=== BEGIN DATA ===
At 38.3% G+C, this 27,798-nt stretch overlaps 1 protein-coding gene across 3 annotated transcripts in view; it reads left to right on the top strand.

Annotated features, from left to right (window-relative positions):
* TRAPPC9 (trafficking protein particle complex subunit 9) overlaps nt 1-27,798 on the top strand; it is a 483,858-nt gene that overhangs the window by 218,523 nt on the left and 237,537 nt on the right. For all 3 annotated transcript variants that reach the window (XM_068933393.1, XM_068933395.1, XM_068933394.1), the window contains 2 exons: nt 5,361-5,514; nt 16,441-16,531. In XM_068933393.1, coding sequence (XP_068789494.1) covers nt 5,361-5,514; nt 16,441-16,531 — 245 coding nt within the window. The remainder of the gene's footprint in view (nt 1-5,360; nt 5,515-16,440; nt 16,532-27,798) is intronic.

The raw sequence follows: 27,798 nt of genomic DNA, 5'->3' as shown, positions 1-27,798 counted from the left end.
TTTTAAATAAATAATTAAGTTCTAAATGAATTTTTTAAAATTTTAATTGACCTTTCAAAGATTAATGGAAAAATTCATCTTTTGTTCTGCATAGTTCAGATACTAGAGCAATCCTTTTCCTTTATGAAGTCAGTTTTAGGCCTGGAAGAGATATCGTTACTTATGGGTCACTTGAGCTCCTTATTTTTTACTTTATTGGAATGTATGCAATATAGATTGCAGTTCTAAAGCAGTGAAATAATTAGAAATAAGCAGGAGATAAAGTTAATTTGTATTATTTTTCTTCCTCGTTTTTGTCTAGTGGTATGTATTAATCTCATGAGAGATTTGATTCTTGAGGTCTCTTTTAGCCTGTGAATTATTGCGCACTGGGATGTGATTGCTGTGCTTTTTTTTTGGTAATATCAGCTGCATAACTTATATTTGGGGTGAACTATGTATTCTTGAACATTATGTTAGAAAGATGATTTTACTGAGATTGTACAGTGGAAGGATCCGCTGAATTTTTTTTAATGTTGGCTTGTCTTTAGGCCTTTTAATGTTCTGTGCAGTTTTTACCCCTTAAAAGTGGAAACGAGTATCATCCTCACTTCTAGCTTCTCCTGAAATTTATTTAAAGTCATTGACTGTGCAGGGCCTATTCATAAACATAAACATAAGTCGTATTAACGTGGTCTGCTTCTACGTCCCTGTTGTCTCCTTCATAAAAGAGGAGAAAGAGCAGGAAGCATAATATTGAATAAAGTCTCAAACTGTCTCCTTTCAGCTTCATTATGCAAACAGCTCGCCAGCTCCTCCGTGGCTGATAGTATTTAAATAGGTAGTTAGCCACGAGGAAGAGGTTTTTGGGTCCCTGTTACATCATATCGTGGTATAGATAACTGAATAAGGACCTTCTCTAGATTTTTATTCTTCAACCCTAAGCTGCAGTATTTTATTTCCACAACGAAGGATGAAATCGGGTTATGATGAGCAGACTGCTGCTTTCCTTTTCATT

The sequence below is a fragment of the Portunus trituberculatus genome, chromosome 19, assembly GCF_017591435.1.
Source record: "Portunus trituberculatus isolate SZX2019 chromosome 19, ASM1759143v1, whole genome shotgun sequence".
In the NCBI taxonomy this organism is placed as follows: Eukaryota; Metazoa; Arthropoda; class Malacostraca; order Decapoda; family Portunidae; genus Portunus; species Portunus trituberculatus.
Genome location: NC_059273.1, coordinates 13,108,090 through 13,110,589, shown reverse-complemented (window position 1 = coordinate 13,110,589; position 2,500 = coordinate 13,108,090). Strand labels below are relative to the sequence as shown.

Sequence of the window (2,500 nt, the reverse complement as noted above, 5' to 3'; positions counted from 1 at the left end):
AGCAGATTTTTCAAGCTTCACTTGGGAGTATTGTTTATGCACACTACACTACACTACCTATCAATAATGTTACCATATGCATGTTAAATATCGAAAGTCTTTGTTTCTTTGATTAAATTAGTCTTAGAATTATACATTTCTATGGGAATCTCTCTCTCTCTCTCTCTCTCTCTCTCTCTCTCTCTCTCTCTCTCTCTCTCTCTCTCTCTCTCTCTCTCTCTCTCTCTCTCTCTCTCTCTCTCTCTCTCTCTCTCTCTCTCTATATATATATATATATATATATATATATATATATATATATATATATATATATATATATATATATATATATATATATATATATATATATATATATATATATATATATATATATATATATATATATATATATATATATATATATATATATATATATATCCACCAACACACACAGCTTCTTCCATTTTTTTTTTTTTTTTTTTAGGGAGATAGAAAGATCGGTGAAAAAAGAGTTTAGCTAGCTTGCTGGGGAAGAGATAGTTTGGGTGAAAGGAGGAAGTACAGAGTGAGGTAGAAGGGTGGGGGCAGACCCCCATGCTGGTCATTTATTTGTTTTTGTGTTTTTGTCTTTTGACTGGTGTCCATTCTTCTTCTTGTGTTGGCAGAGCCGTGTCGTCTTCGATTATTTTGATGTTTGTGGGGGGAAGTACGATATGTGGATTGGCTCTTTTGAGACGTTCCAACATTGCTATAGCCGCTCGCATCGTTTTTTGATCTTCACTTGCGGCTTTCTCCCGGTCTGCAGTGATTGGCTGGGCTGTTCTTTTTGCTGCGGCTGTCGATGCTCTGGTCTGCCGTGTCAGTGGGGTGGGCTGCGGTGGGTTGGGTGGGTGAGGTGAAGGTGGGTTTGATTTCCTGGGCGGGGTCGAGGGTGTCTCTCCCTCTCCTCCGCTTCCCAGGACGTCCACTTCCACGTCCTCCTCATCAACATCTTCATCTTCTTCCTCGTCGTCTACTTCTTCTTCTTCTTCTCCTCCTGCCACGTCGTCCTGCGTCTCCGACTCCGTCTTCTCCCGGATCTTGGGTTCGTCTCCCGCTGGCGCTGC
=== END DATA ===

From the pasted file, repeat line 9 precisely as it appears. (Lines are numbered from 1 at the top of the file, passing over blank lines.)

Genome location: NC_059273.1, coordinates 13,108,090 through 13,110,589, shown reverse-complemented (window position 1 = coordinate 13,110,589; position 2,500 = coordinate 13,108,090). Strand labels below are relative to the sequence as shown.